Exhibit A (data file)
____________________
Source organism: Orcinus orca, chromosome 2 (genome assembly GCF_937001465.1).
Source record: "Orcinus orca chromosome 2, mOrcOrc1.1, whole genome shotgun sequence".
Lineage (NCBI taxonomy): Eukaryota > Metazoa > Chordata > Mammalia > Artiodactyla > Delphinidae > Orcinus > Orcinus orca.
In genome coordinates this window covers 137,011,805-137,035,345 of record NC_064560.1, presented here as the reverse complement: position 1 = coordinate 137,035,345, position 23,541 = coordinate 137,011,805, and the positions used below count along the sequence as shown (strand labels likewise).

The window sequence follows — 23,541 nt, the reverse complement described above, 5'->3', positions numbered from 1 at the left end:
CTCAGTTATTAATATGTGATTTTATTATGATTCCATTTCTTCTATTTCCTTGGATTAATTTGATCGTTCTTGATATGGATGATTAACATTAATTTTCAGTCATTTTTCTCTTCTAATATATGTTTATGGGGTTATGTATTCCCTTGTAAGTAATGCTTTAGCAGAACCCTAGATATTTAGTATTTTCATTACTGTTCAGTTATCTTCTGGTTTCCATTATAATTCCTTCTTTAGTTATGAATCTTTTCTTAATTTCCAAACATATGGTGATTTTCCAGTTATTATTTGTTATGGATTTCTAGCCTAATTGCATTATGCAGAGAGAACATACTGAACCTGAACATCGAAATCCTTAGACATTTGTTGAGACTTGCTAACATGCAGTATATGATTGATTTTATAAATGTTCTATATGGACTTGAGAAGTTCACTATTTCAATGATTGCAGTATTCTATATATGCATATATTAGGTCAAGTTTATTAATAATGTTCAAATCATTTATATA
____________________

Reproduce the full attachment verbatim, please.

Source organism: Orcinus orca, chromosome 2 (genome assembly GCF_937001465.1).
Source record: "Orcinus orca chromosome 2, mOrcOrc1.1, whole genome shotgun sequence".
Lineage (NCBI taxonomy): Eukaryota > Metazoa > Chordata > Mammalia > Artiodactyla > Delphinidae > Orcinus > Orcinus orca.
In genome coordinates this window covers 137,011,805-137,035,345 of record NC_064560.1, presented here as the reverse complement: position 1 = coordinate 137,035,345, position 23,541 = coordinate 137,011,805, and the positions used below count along the sequence as shown (strand labels likewise).

The window sequence follows — 23,541 nt, the reverse complement described above, 5'->3', positions numbered from 1 at the left end:
CTCAGTTATTAATATGTGATTTTATTATGATTCCATTTCTTCTATTTCCTTGGATTAATTTGATCGTTCTTGATATGGATGATTAACATTAATTTTCAGTCATTTTTCTCTTCTAATATATGTTTATGGGGTTATGTATTCCCTTGTAAGTAATGCTTTAGCAGAACCCTAGATATTTAGTATTTTCATTACTGTTCAGTTATCTTCTGGTTTCCATTATAATTCCTTCTTTAGTTATGAATCTTTTCTTAATTTCCAAACATATGGTGATTTTCCAGTTATTATTTGTTATGGATTTCTAGCCTAATTGCATTATGCAGAGAGAACATACTGAACCTGAACATCGAAATCCTTAGACATTTGTTGAGACTTGCTAACATGCAGTATATGATTGATTTTATAAATGTTCTATATGGACTTGAGAAGTTCACTATTTCAATGATTGCAGTATTCTATATATGCATATATTAGGTCAAGTTTATTAATAATGTTCAAATCATTTATATA